- POSTED: 26 Dec 2013 23:23
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According to latest figures from the Ministry of Trade and Industry, some S$330 million has been committed for productivity initiatives as of September this year. The funds went to some 15,000 companies, of which 90 per cent are small and medium-sized enterprises (SMEs).
SINGAPORE: Some S$330 million has been committed for productivity initiatives as of September this year.
That is according to latest figures from the Ministry of Trade and Industry.
The funds went to some 15,000 companies, of which 90 per cent are small and medium-sized enterprises (SMEs).
Catering firm Rasel said cooking time has been halved to 15 minutes since it started using a deep fryer, compared to the traditional wok and stove method.
And because the deep fryer maintains the oil at a constant temperature, the oil can be recycled twice as frequently.
Chris Loh, creative director of Rasel Catering Singapore, said: "For the traditional method, the chef will need to wait for the oil to cool down… to filter off the oil, and that can be quite hazardous. But for this deep fryer, you have the automatic trolley, drainage, where (the oil) can be drained off automatically. And it saves the environment because the oil can be recycled and cleaned very frequently for the frying."
Meanwhile, a combination oven allows multiple dishes to be made at the same time.
For example, three dishes can be cooked in half an hour instead of two hours.
These machines free up labour to work on other tasks, but they require a sizeable initial capital investment of about S$200,000.
Rasel said it managed to get up to 45 per cent of the sum funded by SPRING's Capability Development Grant.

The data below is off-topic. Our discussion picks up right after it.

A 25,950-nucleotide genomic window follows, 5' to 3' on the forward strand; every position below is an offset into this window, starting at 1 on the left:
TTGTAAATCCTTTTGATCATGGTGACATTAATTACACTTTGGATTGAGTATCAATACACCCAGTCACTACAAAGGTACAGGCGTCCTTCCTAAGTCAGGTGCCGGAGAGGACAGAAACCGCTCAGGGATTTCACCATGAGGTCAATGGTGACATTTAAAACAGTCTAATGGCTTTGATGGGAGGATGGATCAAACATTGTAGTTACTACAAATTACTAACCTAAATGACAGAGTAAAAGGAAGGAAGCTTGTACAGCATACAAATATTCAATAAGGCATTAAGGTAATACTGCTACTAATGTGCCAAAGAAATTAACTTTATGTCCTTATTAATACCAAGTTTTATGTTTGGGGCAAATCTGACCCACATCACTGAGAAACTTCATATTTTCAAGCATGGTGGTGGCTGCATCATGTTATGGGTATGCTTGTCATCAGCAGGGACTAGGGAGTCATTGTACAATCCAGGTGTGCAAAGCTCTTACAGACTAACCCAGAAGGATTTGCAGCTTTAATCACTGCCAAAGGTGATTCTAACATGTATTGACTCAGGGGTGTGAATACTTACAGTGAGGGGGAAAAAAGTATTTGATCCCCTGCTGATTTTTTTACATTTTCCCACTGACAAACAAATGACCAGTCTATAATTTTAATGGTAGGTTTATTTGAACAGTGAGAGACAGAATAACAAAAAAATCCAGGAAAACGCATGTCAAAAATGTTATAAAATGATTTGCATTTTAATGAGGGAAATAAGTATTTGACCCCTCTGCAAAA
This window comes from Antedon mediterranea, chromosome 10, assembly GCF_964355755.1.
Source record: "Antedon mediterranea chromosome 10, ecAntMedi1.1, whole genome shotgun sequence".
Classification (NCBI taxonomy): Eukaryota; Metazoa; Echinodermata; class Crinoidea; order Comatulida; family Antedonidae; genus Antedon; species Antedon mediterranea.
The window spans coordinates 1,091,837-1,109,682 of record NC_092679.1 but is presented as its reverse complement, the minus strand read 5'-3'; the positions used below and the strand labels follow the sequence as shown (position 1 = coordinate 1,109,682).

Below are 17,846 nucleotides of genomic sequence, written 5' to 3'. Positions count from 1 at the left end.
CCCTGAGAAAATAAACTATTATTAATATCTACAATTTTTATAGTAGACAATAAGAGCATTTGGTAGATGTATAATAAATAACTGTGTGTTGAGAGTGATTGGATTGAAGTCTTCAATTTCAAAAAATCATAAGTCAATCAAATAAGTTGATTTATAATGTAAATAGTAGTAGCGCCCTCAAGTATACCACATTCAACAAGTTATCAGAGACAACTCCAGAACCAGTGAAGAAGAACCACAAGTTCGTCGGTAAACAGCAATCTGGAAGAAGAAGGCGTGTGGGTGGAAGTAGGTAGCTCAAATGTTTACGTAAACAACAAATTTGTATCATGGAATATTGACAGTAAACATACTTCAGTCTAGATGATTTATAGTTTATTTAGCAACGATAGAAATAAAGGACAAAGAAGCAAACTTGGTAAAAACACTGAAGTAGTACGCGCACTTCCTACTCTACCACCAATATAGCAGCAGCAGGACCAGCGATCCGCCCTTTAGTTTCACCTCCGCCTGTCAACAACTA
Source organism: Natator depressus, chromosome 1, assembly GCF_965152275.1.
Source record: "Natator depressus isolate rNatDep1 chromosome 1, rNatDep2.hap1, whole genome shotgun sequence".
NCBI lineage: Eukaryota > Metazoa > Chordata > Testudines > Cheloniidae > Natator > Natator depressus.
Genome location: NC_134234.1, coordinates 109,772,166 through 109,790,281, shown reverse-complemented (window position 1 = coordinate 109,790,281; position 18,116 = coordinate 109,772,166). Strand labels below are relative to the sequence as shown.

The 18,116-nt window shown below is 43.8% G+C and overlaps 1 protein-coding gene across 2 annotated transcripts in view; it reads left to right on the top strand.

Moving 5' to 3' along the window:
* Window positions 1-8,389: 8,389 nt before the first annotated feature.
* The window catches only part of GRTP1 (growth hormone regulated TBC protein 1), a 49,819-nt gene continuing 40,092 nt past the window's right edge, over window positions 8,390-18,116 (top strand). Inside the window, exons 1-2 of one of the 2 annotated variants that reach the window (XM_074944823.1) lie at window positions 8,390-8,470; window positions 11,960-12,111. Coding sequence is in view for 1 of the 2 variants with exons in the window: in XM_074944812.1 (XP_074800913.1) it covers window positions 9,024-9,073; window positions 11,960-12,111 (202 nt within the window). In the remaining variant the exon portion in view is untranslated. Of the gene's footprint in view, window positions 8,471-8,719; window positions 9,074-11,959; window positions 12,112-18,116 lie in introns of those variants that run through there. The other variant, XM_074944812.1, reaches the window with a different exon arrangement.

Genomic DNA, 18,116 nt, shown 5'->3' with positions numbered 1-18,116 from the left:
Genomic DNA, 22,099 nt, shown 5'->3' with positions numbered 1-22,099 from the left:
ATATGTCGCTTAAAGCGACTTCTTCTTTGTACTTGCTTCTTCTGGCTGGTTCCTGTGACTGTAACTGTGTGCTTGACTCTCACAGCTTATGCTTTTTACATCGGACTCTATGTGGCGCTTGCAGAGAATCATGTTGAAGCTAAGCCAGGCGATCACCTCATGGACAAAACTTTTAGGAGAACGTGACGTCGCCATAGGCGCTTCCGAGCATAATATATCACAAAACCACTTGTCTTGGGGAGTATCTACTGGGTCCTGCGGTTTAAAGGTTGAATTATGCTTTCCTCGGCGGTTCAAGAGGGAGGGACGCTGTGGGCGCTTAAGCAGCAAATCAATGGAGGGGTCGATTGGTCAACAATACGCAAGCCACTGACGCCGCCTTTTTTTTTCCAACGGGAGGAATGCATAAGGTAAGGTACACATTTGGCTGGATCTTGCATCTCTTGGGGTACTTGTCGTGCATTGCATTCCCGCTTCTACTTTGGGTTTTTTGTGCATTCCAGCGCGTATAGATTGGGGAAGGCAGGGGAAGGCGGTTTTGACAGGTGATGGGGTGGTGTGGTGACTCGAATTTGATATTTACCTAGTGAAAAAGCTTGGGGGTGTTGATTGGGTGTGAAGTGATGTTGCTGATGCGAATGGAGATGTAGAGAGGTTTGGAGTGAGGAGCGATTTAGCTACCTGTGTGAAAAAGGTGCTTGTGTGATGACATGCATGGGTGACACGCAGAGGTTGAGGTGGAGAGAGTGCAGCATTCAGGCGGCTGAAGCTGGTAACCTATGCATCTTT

As Singapore enters its fifth year of restructuring in 2014, more local SMEs like Rasel have tapped government funding to increase the use of automation.
But as more machines replace manpower, some analysts said bouts of higher transitional unemployment could be expected.
Irvin Seah, a senior economist at DBS Bank, said: "Definitely, there will be some element of that. However, having said that, the government has been tightening the inflow of foreign workers. That, to some extent, may have created some substitution effects -- basically, increasing the demand for local workers. And that, to a large extent, would have helped keep the unemployment rate for the resident workers in check."
Industry experts said SMEs can also boost productivity by increasing its top line. This, for example, can be done by breaking into new overseas markets, where profit margins may be higher.
Victor Tay, chief operating officer of the Singapore Business Federation, said: "Singapore does have a window of opportunity where our SMEs can ride on. One, our branding, our reputation, and to a certain extent, our SMEs are perhaps more structured, and they should conquer… some of these regional markets before the AEC (ASEAN Economic Community) 2015 comes. And by then, I think you'll see the other economies' SMEs will be a lot more competitive and stronger than us."
Higher productivity does not necessarily have to be achieved through massive capital investments in machinery or in expansion.
SPRING Singapore said companies can also improve productivity through increasing their range of products and services, or by raising service quality.